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1 April 2011 Detection of Low Pathogenic Avian Influenza Viruses in Wild Ducks from Canada: Comparison of Two Sampling Methods
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Abstract
Surveillance for avian influenza viruses in wild birds was initiated in Canada in 2005. In 2006, in order to maximize detection of highly pathogenic avian influenza viruses, the sampling protocol used in Canada's Inter-agency Wild Bird Influenza Survey was changed. Instead of collecting a single cloacal swab, as previously done in 2005, cloacal and oropharyngeal swabs were combined in a single vial at collection. In order to compare the two sampling methods, duplicate samples were collected from 798 wild dabbling ducks (tribe Anatini) in Canada between 24 July and 7 September 2006. Low pathogenic avian influenza viruses were detected significantly more often (P<0.0001) in combined oropharyngeal and cloacal samples (261/798, 33%) than in cloacal swabs alone (205/798, 26%). Compared to traditional single cloacal samples, combined samples improved virus detection at minimal additional cost.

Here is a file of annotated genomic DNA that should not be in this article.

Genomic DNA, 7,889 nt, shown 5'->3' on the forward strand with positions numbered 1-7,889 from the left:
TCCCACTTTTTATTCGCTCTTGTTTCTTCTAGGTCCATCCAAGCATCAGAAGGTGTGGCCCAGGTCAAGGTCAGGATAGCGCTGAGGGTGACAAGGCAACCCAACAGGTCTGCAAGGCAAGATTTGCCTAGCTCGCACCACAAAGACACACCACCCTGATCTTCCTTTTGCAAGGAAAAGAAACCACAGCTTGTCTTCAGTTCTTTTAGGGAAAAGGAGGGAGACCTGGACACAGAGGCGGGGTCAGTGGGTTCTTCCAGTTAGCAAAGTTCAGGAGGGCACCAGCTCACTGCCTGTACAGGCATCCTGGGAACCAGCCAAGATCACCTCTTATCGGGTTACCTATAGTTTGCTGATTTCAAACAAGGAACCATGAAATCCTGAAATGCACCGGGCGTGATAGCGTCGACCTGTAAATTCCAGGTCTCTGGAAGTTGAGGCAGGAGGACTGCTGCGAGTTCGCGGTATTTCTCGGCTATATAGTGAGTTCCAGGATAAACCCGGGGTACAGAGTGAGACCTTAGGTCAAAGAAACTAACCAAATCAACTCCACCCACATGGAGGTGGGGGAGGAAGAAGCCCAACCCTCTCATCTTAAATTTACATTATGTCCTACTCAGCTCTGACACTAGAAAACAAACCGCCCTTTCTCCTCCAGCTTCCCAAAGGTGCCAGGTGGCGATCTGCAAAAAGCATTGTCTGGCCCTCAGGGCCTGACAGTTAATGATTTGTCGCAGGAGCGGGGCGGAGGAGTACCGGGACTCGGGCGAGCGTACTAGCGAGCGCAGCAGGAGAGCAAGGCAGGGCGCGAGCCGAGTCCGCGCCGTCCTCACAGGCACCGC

E. Jane Parmley, Catherine Soos, André Breault, Madeleine Fortin, Emily Jenkins, Fred Kibenge, Robin King, Keith McAloney, John Pasick, Sydney Paul Pryor, John Robinson, Jean Rodrigue and Frederick A. Leighton "Detection of Low Pathogenic Avian Influenza Viruses in Wild Ducks from Canada: Comparison of Two Sampling Methods," Journal of Wildlife Diseases 47(2), (1 April 2011). https://doi.org/10.7589/0090-3558-47.2.466
Received: 20 May 2010; Accepted: 1 November 2010; Published: 1 April 2011
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